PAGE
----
The death penalty, the First Amendment and who owns shipwrecks are among the questions the Supreme Court will soon consider.
States that impose the death penalty should be closely watching a California case to be heard by the Supreme Court this spring. At issue is whether the states can limit a Death Row inmate's appeals in federal court.
For state prosecutors, as well as for a victim's family, winning a conviction and a death sentence for a brutal murderer is not the end. It is instead often just the first stage of a legal process that is likely to go on for another 10 to 15 years. Since the 1960s, when the Supreme Court broadened the use of habeas corpus, this nation has had a dual system of review for criminal appeals, one state and one federal. A convicted killer who is sentenced to die can appeal all aspects of his case in the state courts, a process that often lasts the better part of a decade. Then, once the state supreme court has rejected his final appeal, he can start over again in the federal system.
Chief Justice William H. Rehnquist and many state prosecutors have chafed at this two-track process, calling it costly, duplicative and time consuming. Two years ago (April 1996), the Republican Congress and President Clinton agreed to change federal law and to put new limits on state criminal appeals in federal court. The changes received relatively little notice because they were tucked into the Antiterrorism Act of 1996.
Under the new law, a state inmate whose death sentence has been upheld by the state's highest court has only 180 days to file an appeal in federal court. He must include all the possible grounds for challenging his conviction and sentence. In the past, there were no deadlines, and an inmate and his lawyer could wait for years to file a federal appeal. Many did so only after a state prosecutor set a date for his execution. Prisoners were also permitted to challenge their convictions on a piecemeal basis, trying one appeal first, and if that failed, trying another.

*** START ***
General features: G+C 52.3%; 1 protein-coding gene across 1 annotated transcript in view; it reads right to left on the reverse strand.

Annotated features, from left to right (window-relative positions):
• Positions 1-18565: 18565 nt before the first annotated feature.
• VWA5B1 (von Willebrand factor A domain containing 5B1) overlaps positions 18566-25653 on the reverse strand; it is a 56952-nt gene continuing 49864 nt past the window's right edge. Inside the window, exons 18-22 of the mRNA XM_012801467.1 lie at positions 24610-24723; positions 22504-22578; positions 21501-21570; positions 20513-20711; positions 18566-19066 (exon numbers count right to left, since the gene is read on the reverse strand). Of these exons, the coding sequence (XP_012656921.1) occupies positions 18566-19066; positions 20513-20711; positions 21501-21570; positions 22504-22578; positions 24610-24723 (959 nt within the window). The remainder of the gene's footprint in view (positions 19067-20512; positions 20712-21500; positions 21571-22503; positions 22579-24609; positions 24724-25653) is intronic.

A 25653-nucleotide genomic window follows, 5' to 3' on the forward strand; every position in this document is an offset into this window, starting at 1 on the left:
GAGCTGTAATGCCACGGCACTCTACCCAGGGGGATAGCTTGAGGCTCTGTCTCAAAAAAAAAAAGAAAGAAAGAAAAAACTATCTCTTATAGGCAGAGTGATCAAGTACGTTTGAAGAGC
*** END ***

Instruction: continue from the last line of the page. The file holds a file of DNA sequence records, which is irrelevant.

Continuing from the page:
The new law also puts deadlines on U.S. judges to decide the appeals. In the past, federal judges sometimes held cases four or five years before acting on an appeal. Now they must do so 180 days after the appeal is filed. Similar deadlines were imposed on the U.S. courts of appeals.
While the law included a bunch of carrots for the states, it also came with one stick. In order to take advantage of the new limits, the states are obliged to pay "reasonable litigation expenses of competent counsel" to prepare appeals after a murderer is given a death sentence. Everyone agreed it is better to thoroughly examine and investigate a prisoner's claims of unfairness at an early stage, rather than have the unanswered questions arise on the eve of an execution.
Of course, the phrases "reasonable expenses" and "competent counsel" are subject to different interpretations. To no one's surprise, anti-death penalty lawyers do not agree with state officials on what is required. Also to no one's surprise, a lawsuit on the issue arose in California.
Over the past two decades, California has epitomized the legal struggle over carrying out the death penalty. Since its voters restored capital punishment in 1977, jurors have sentenced more than 500 murderers to die. So far, however, only four convicts have been executed. On average, their appeals in state and federal court ran for 13 years. Governor Pete Wilson notes despairingly that Death Row inmates at San Quentin are more likely to die of natural causes than of a lethal injection.
The delays clearly are not due to the state's reluctance to carry out executions. They are a product of lengthy appeals in federal courts.
A day after President Clinton signed into law the changes in death penalty procedures, lawyers in San Francisco filed a class action lawsuit in federal court challenging the measure. They spoke on behalf of the 480 …